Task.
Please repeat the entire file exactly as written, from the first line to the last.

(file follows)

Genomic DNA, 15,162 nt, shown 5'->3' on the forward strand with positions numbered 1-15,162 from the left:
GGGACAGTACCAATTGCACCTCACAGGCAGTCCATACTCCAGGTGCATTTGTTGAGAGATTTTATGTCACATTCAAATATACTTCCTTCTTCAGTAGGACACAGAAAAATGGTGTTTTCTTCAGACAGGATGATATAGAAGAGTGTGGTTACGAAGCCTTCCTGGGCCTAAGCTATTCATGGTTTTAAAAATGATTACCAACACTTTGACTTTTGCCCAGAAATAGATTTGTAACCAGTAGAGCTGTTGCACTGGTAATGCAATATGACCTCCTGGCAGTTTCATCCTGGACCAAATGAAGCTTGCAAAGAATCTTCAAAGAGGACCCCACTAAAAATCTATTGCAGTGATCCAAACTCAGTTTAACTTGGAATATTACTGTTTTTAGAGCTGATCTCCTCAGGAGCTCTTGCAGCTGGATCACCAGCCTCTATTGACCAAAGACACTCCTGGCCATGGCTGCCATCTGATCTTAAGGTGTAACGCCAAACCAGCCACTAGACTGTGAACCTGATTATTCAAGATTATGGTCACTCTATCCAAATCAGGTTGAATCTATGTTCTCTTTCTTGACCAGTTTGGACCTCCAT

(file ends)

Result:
Genomic DNA, 15,162 nt, shown 5'->3' on the forward strand with positions numbered 1-15,162 from the left:
GGGACAGTACCAATTGCACCTCACAGGCAGTCCATACTCCAGGTGCATTTGTTGAGAGATTTTATGTCACATTCAAATATACTTCCTTCTTCAGTAGGACACAGAAAAATGGTGTTTTCTTCAGACAGGATGATATAGAAGAGTGTGGTTACGAAGCCTTCCTGGGCCTAAGCTATTCATGGTTTTAAAAATGATTACCAACACTTTGACTTTTGCCCAGAAATAGATTTGTAACCAGTAGAGCTGTTGCACTGGTAATGCAATATGACCTCCTGGCAGTTTCATCCTGGACCAAATGAAGCTTGCAAAGAATCTTCAAAGAGGACCCCACTAAAAATCTATTGCAGTGATCCAAACTCAGTTTAACTTGGAATATTACTGTTTTTAGAGCTGATCTCCTCAGGAGCTCTTGCAGCTGGATCACCAGCCTCTATTGACCAAAGACACTCCTGGCCATGGCTGCCATCTGATCTTAAGGTGTAACGCCAAACCAGCCACTAGACTGTGAACCTGATTATTCAAGATTATGGTCACTCTATCCAAATCAGGTTGAATCTATGTTCTCTTTCTTGACCAGTTTGGACCTCCAT